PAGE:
White chickens can’t jump


Tuesday morning, sick and tired of the volcanic glow of the heat lamp, the brawling of the once-again crowded meat peeps, the subtle but certain barnyard smell, and the incredible amount of dust, I moved the meat peeps outside.


This is what remains of Meat Peep Housing Plan A. It was going to be an ark-type chicken tractor, but the wood I scavenged from our old box spring wasn’t fit to burn. It even failed to fly very well when I hucked it off the back porch.

It took me four hours to get all the fencing strung nice and tight, install a roost, plug up all the gaps through which small predators might enter, and rig up a gate around the pig hut. When that was done, I moved the nine healthy birds out into their new enclosure. They were so terrified that they were paralyzed. Each one just sat down where I set it, eyes bugging. I waited a few minutes, and when they were all still right where I’d set them, like ugly white duck decoys, I went back in and bodily moved each one into the hut to show them that their feeder and waterer were in there. Same catatonic response. I didn’t get a reaction of any kind out of them until I retrieved the bale of softwood shavings from the utility room and dumped half its contents into their yard. This they seemed to recognize, and within half an hour they had spread the mound of shavings into every corner of their pen and were happily rolling around in it, peeping, eating, and drinking.


Meat Peep Housing Plan B: Adapted Pig Hut. It’s next door to the laying hens’ coop. This picture was taken before I roofed their yard to dissuade interested neighbor cats.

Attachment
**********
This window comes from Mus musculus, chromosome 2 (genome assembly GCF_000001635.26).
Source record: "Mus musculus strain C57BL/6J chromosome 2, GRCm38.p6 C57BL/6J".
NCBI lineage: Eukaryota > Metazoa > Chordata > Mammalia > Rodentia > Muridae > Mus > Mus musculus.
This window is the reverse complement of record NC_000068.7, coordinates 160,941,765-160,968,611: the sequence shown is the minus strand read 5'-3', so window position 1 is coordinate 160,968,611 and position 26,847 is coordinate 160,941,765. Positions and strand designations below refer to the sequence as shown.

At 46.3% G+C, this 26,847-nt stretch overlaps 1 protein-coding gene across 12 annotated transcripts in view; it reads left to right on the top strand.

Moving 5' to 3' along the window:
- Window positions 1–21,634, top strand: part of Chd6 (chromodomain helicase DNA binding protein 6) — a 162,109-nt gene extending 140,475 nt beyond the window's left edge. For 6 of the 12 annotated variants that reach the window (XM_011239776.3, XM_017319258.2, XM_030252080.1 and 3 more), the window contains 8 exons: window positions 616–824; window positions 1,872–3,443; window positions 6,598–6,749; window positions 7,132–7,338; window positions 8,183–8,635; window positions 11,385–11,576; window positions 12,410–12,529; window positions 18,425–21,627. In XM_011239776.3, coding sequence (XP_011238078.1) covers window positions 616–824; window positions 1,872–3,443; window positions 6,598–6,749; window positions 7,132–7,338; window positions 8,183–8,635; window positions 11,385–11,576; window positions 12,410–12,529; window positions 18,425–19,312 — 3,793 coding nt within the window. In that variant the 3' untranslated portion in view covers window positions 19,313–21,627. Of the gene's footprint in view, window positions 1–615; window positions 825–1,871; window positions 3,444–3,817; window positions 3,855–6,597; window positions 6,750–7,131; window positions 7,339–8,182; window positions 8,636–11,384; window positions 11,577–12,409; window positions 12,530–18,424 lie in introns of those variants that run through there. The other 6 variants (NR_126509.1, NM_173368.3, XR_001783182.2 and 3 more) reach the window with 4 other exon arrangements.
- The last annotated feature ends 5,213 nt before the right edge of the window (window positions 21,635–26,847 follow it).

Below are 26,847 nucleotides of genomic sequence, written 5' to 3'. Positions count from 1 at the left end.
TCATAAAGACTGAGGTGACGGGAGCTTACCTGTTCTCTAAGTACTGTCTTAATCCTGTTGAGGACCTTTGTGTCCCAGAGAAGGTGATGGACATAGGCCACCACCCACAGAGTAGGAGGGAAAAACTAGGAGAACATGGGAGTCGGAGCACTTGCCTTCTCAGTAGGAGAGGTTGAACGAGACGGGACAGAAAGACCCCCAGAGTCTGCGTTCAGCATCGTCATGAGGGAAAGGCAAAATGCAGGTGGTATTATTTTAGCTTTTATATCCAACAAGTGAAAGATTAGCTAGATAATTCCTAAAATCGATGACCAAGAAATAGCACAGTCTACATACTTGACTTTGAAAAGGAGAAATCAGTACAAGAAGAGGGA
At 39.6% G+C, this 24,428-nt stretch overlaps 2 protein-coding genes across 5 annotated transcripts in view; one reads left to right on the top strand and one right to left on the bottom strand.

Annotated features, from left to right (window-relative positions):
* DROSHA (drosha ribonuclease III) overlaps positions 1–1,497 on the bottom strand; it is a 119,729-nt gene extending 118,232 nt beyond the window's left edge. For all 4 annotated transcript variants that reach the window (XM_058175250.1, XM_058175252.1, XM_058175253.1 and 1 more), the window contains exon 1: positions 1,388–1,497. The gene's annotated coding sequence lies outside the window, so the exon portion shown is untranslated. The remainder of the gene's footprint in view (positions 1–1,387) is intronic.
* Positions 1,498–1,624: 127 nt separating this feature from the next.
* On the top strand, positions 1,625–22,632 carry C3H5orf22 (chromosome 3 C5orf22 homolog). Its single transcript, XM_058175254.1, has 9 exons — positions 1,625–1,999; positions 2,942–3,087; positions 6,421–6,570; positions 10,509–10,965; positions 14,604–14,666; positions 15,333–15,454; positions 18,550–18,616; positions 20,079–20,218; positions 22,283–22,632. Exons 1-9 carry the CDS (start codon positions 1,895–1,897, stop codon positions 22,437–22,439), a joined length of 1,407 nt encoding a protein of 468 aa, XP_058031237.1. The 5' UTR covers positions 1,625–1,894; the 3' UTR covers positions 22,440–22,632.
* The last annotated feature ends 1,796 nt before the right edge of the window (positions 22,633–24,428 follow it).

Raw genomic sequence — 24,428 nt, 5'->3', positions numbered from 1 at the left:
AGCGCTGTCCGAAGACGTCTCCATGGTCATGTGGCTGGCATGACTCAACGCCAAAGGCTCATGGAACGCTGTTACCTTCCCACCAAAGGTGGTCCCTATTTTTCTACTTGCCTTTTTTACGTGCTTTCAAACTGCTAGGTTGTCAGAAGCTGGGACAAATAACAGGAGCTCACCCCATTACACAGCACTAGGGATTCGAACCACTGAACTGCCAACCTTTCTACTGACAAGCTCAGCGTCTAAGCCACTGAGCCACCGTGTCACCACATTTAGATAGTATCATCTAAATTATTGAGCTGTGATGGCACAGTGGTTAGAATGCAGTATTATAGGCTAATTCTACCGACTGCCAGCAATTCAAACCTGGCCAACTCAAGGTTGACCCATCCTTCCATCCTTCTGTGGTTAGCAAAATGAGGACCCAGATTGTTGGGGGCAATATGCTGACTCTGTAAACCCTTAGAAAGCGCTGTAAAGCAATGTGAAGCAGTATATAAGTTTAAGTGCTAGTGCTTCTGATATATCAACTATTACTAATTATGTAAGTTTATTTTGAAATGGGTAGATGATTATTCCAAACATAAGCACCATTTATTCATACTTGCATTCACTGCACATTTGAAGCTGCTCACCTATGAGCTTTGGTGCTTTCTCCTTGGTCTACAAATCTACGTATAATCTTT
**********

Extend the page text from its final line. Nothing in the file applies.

They can’t fly like our laying hens (who can really only fly high enough to get onto their roost or into the window box) and they apparently can’t jump at all, either, so the birds that left (that is, fell out of) the pig hut were unable to get back in, and those that stayed in couldn’t get onto the chicken-chest-high roost. I visited my scrap-wood pile and dug out a 4 x 4 and a 4 x 8, each about two feet long. The 4 x 4 I snugged up against the entrance to the pig hut and the 4 x 8 I shoved under the roost. After a few hours they (accidentally) discovered the purpose of the 4 x 4 entrance stair, but until the next morning were still puzzled over the intended use of the 4 x 8 under the roost.

— Amanda

P.S. It took me two hours to get rid of the thick, butter-yellow layer of dander that had coated everything in the kitchen. If I do this again before I own a proper barn, I’m keeping the brooder in the spare bathroom.


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